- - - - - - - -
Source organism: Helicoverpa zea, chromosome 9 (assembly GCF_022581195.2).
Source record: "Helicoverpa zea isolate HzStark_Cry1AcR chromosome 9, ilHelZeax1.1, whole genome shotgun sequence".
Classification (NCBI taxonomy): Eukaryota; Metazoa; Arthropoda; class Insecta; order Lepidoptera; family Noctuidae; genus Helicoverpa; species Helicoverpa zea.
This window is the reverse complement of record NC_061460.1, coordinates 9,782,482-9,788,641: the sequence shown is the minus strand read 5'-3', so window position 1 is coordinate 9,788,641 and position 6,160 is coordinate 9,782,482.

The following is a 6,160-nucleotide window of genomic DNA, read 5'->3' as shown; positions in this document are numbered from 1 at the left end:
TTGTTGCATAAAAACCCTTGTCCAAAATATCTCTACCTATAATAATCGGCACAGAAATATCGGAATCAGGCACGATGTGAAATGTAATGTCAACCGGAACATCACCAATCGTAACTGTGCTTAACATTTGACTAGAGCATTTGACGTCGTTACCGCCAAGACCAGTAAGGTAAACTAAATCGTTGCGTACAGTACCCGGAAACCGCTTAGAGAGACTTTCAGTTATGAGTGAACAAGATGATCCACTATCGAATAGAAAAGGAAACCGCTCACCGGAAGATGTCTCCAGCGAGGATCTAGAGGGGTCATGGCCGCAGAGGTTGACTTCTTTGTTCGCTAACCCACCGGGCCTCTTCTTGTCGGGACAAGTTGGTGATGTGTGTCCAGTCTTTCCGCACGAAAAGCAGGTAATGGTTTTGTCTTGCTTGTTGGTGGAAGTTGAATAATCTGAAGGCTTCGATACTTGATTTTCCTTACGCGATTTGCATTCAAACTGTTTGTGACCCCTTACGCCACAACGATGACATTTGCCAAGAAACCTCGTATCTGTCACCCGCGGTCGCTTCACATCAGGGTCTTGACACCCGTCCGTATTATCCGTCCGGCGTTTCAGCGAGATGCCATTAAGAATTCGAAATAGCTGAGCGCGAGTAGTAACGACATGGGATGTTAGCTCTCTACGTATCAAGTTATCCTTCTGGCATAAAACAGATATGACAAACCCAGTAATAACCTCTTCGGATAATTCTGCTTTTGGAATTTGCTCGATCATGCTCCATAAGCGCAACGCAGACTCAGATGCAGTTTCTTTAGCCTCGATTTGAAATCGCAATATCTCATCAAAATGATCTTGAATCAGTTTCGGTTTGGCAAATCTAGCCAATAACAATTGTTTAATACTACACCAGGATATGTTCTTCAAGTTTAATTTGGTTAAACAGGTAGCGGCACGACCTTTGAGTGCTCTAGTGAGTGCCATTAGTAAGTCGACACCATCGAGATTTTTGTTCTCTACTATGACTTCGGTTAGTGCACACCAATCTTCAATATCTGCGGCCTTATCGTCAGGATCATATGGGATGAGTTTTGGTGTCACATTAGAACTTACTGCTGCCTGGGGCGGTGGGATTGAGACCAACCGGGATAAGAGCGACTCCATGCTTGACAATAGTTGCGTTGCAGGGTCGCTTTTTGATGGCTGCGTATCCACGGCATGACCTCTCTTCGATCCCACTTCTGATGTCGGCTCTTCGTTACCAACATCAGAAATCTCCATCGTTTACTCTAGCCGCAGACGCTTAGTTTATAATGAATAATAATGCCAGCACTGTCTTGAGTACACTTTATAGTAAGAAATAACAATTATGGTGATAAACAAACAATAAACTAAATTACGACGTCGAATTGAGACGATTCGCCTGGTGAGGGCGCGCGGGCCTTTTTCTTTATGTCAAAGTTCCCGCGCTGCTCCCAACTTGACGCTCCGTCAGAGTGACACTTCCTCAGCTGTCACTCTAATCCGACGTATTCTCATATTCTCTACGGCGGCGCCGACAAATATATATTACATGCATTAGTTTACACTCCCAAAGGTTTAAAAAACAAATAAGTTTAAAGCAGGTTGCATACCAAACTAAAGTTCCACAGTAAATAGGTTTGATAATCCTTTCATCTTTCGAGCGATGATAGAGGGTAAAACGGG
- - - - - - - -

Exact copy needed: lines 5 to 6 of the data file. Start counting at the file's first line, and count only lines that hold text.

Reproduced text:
The following is a 6,160-nucleotide window of genomic DNA, read 5'->3' as shown; positions in this document are numbered from 1 at the left end:
TTGTTGCATAAAAACCCTTGTCCAAAATATCTCTACCTATAATAATCGGCACAGAAATATCGGAATCAGGCACGATGTGAAATGTAATGTCAACCGGAACATCACCAATCGTAACTGTGCTTAACATTTGACTAGAGCATTTGACGTCGTTACCGCCAAGACCAGTAAGGTAAACTAAATCGTTGCGTACAGTACCCGGAAACCGCTTAGAGAGACTTTCAGTTATGAGTGAACAAGATGATCCACTATCGAATAGAAAAGGAAACCGCTCACCGGAAGATGTCTCCAGCGAGGATCTAGAGGGGTCATGGCCGCAGAGGTTGACTTCTTTGTTCGCTAACCCACCGGGCCTCTTCTTGTCGGGACAAGTTGGTGATGTGTGTCCAGTCTTTCCGCACGAAAAGCAGGTAATGGTTTTGTCTTGCTTGTTGGTGGAAGTTGAATAATCTGAAGGCTTCGATACTTGATTTTCCTTACGCGATTTGCATTCAAACTGTTTGTGACCCCTTACGCCACAACGATGACATTTGCCAAGAAACCTCGTATCTGTCACCCGCGGTCGCTTCACATCAGGGTCTTGACACCCGTCCGTATTATCCGTCCGGCGTTTCAGCGAGATGCCATTAAGAATTCGAAATAGCTGAGCGCGAGTAGTAACGACATGGGATGTTAGCTCTCTACGTATCAAGTTATCCTTCTGGCATAAAACAGATATGACAAACCCAGTAATAACCTCTTCGGATAATTCTGCTTTTGGAATTTGCTCGATCATGCTCCATAAGCGCAACGCAGACTCAGATGCAGTTTCTTTAGCCTCGATTTGAAATCGCAATATCTCATCAAAATGATCTTGAATCAGTTTCGGTTTGGCAAATCTAGCCAATAACAATTGTTTAATACTACACCAGGATATGTTCTTCAAGTTTAATTTGGTTAAACAGGTAGCGGCACGACCTTTGAGTGCTCTAGTGAGTGCCATTAGTAAGTCGACACCATCGAGATTTTTGTTCTCTACTATGACTTCGGTTAGTGCACACCAATCTTCAATATCTGCGGCCTTATCGTCAGGATCATATGGGATGAGTTTTGGTGTCACATTAGAACTTACTGCTGCCTGGGGCGGTGGGATTGAGACCAACCGGGATAAGAGCGACTCCATGCTTGACAATAGTTGCGTTGCAGGGTCGCTTTTTGATGGCTGCGTATCCACGGCATGACCTCTCTTCGATCCCACTTCTGATGTCGGCTCTTCGTTACCAACATCAGAAATCTCCATCGTTTACTCTAGCCGCAGACGCTTAGTTTATAATGAATAATAATGCCAGCACTGTCTTGAGTACACTTTATAGTAAGAAATAACAATTATGGTGATAAACAAACAATAAACTAAATTACGACGTCGAATTGAGACGATTCGCCTGGTGAGGGCGCGCGGGCCTTTTTCTTTATGTCAAAGTTCCCGCGCTGCTCCCAACTTGACGCTCCGTCAGAGTGACACTTCCTCAGCTGTCACTCTAATCCGACGTATTCTCATATTCTCTACGGCGGCGCCGACAAATATATATTACATGCATTAGTTTACACTCCCAAAGGTTTAAAAAACAAATAAGTTTAAAGCAGGTTGCATACCAAACTAAAGTTCCACAGTAAATAGGTTTGATAATCCTTTCATCTTTCGAGCGATGATAGAGGGTAAAACGGG